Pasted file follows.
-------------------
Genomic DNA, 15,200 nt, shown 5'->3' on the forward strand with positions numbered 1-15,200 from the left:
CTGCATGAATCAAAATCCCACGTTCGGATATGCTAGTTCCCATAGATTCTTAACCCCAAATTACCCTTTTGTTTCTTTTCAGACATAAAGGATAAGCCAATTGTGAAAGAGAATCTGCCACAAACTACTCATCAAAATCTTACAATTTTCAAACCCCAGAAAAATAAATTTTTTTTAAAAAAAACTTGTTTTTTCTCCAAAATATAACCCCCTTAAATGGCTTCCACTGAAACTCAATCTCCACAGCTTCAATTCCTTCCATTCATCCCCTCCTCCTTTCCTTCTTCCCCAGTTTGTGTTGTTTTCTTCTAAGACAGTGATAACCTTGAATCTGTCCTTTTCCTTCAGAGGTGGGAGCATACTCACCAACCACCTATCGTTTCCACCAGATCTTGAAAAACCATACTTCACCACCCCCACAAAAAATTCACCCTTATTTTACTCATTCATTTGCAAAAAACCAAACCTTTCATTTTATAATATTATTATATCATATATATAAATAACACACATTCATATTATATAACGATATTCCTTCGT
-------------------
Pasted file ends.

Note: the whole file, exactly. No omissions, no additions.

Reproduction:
Genomic DNA, 15,200 nt, shown 5'->3' on the forward strand with positions numbered 1-15,200 from the left:
CTGCATGAATCAAAATCCCACGTTCGGATATGCTAGTTCCCATAGATTCTTAACCCCAAATTACCCTTTTGTTTCTTTTCAGACATAAAGGATAAGCCAATTGTGAAAGAGAATCTGCCACAAACTACTCATCAAAATCTTACAATTTTCAAACCCCAGAAAAATAAATTTTTTTTAAAAAAAACTTGTTTTTTCTCCAAAATATAACCCCCTTAAATGGCTTCCACTGAAACTCAATCTCCACAGCTTCAATTCCTTCCATTCATCCCCTCCTCCTTTCCTTCTTCCCCAGTTTGTGTTGTTTTCTTCTAAGACAGTGATAACCTTGAATCTGTCCTTTTCCTTCAGAGGTGGGAGCATACTCACCAACCACCTATCGTTTCCACCAGATCTTGAAAAACCATACTTCACCACCCCCACAAAAAATTCACCCTTATTTTACTCATTCATTTGCAAAAAACCAAACCTTTCATTTTATAATATTATTATATCATATATATAAATAACACACATTCATATTATATAACGATATTCCTTCGT